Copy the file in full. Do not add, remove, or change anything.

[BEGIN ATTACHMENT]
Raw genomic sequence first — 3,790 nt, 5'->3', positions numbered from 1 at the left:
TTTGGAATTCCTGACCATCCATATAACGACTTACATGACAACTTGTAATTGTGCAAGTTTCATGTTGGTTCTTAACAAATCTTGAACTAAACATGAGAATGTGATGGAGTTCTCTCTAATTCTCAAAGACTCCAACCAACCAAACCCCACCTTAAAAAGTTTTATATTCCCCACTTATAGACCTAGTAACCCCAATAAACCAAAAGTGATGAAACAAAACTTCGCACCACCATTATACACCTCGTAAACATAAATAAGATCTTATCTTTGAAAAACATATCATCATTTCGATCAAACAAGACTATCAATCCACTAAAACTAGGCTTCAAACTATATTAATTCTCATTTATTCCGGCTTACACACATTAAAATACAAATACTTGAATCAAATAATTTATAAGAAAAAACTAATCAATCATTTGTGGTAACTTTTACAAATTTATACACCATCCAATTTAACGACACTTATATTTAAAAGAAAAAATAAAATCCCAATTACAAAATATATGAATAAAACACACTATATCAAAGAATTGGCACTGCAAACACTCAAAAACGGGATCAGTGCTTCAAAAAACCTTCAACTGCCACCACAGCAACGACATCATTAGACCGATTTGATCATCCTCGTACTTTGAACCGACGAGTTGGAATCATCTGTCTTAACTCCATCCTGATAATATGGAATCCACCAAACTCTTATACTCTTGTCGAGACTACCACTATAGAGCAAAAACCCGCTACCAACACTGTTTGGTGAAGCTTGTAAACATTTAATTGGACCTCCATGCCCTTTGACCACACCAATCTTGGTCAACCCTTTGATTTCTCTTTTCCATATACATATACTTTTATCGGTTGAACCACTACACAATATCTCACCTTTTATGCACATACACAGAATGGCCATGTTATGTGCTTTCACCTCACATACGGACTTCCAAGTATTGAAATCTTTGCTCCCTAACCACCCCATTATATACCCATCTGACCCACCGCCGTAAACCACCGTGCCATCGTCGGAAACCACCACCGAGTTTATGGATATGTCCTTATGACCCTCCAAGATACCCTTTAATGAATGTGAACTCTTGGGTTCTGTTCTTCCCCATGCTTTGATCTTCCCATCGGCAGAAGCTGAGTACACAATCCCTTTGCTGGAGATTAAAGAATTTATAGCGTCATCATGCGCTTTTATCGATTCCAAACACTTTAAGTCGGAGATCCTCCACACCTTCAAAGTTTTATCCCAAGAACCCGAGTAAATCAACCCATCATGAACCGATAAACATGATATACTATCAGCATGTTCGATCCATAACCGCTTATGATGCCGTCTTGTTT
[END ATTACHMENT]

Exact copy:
Raw genomic sequence first — 3,790 nt, 5'->3', positions numbered from 1 at the left:
TTTGGAATTCCTGACCATCCATATAACGACTTACATGACAACTTGTAATTGTGCAAGTTTCATGTTGGTTCTTAACAAATCTTGAACTAAACATGAGAATGTGATGGAGTTCTCTCTAATTCTCAAAGACTCCAACCAACCAAACCCCACCTTAAAAAGTTTTATATTCCCCACTTATAGACCTAGTAACCCCAATAAACCAAAAGTGATGAAACAAAACTTCGCACCACCATTATACACCTCGTAAACATAAATAAGATCTTATCTTTGAAAAACATATCATCATTTCGATCAAACAAGACTATCAATCCACTAAAACTAGGCTTCAAACTATATTAATTCTCATTTATTCCGGCTTACACACATTAAAATACAAATACTTGAATCAAATAATTTATAAGAAAAAACTAATCAATCATTTGTGGTAACTTTTACAAATTTATACACCATCCAATTTAACGACACTTATATTTAAAAGAAAAAATAAAATCCCAATTACAAAATATATGAATAAAACACACTATATCAAAGAATTGGCACTGCAAACACTCAAAAACGGGATCAGTGCTTCAAAAAACCTTCAACTGCCACCACAGCAACGACATCATTAGACCGATTTGATCATCCTCGTACTTTGAACCGACGAGTTGGAATCATCTGTCTTAACTCCATCCTGATAATATGGAATCCACCAAACTCTTATACTCTTGTCGAGACTACCACTATAGAGCAAAAACCCGCTACCAACACTGTTTGGTGAAGCTTGTAAACATTTAATTGGACCTCCATGCCCTTTGACCACACCAATCTTGGTCAACCCTTTGATTTCTCTTTTCCATATACATATACTTTTATCGGTTGAACCACTACACAATATCTCACCTTTTATGCACATACACAGAATGGCCATGTTATGTGCTTTCACCTCACATACGGACTTCCAAGTATTGAAATCTTTGCTCCCTAACCACCCCATTATATACCCATCTGACCCACCGCCGTAAACCACCGTGCCATCGTCGGAAACCACCACCGAGTTTATGGATATGTCCTTATGACCCTCCAAGATACCCTTTAATGAATGTGAACTCTTGGGTTCTGTTCTTCCCCATGCTTTGATCTTCCCATCGGCAGAAGCTGAGTACACAATCCCTTTGCTGGAGATTAAAGAATTTATAGCGTCATCATGCGCTTTTATCGATTCCAAACACTTTAAGTCGGAGATCCTCCACACCTTCAAAGTTTTATCCCAAGAACCCGAGTAAATCAACCCATCATGAACCGATAAACATGATATACTATCAGCATGTTCGATCCATAACCGCTTATGATGCCGTCTTGTTT